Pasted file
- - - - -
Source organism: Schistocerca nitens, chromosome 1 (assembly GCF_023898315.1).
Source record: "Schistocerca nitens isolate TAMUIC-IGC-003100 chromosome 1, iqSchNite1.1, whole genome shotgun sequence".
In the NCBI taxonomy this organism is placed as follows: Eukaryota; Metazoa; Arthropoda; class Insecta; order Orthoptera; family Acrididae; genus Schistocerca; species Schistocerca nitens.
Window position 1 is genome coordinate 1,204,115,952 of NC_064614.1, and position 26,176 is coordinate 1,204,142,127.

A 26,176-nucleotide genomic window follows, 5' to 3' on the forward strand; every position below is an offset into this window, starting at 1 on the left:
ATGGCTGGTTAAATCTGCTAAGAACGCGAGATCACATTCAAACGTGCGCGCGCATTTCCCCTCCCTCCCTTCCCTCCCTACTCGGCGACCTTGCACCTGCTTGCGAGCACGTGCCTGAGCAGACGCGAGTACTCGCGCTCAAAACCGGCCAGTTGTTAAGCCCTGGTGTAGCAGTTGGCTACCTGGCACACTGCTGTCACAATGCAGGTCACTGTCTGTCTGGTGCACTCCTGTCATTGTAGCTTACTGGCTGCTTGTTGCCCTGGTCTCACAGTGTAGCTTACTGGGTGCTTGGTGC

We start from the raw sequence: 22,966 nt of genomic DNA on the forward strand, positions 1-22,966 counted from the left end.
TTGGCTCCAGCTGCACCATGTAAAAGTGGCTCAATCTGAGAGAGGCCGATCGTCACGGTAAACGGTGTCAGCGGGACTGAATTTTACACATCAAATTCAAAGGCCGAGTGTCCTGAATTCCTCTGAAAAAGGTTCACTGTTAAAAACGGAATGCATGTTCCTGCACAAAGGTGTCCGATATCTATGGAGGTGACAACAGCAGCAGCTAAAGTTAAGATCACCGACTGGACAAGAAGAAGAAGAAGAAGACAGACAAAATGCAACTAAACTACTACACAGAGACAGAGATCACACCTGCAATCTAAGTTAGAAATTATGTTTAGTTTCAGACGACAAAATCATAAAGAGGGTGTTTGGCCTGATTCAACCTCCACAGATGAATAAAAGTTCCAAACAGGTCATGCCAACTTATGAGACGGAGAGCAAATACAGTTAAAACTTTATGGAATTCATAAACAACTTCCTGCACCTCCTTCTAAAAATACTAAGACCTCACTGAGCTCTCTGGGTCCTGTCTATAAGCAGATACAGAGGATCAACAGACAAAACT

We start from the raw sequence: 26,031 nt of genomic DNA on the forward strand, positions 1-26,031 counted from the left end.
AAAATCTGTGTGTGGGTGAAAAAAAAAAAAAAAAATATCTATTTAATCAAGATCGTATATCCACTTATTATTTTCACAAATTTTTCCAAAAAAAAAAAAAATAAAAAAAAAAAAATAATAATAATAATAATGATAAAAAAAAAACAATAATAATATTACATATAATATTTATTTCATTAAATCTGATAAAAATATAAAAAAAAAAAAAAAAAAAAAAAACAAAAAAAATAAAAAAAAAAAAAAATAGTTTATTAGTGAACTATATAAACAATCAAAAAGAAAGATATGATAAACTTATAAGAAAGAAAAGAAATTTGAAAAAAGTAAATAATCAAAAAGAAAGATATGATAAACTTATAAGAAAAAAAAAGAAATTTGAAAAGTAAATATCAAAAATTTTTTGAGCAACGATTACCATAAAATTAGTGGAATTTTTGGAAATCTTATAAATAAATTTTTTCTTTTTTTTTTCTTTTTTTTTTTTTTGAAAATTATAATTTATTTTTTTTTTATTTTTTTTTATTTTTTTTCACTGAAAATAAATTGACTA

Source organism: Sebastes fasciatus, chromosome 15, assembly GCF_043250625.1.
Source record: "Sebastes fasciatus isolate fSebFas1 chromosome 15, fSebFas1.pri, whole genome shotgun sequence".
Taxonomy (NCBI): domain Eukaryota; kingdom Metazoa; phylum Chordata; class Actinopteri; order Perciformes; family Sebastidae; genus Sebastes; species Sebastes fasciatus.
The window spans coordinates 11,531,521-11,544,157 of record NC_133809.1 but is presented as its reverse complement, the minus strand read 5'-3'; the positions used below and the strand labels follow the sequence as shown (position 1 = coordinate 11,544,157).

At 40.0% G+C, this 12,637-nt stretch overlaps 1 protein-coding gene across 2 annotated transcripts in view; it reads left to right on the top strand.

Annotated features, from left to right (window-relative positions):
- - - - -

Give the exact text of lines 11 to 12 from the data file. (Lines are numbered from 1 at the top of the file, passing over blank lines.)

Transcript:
Source organism: Sebastes fasciatus, chromosome 15, assembly GCF_043250625.1.
Source record: "Sebastes fasciatus isolate fSebFas1 chromosome 15, fSebFas1.pri, whole genome shotgun sequence".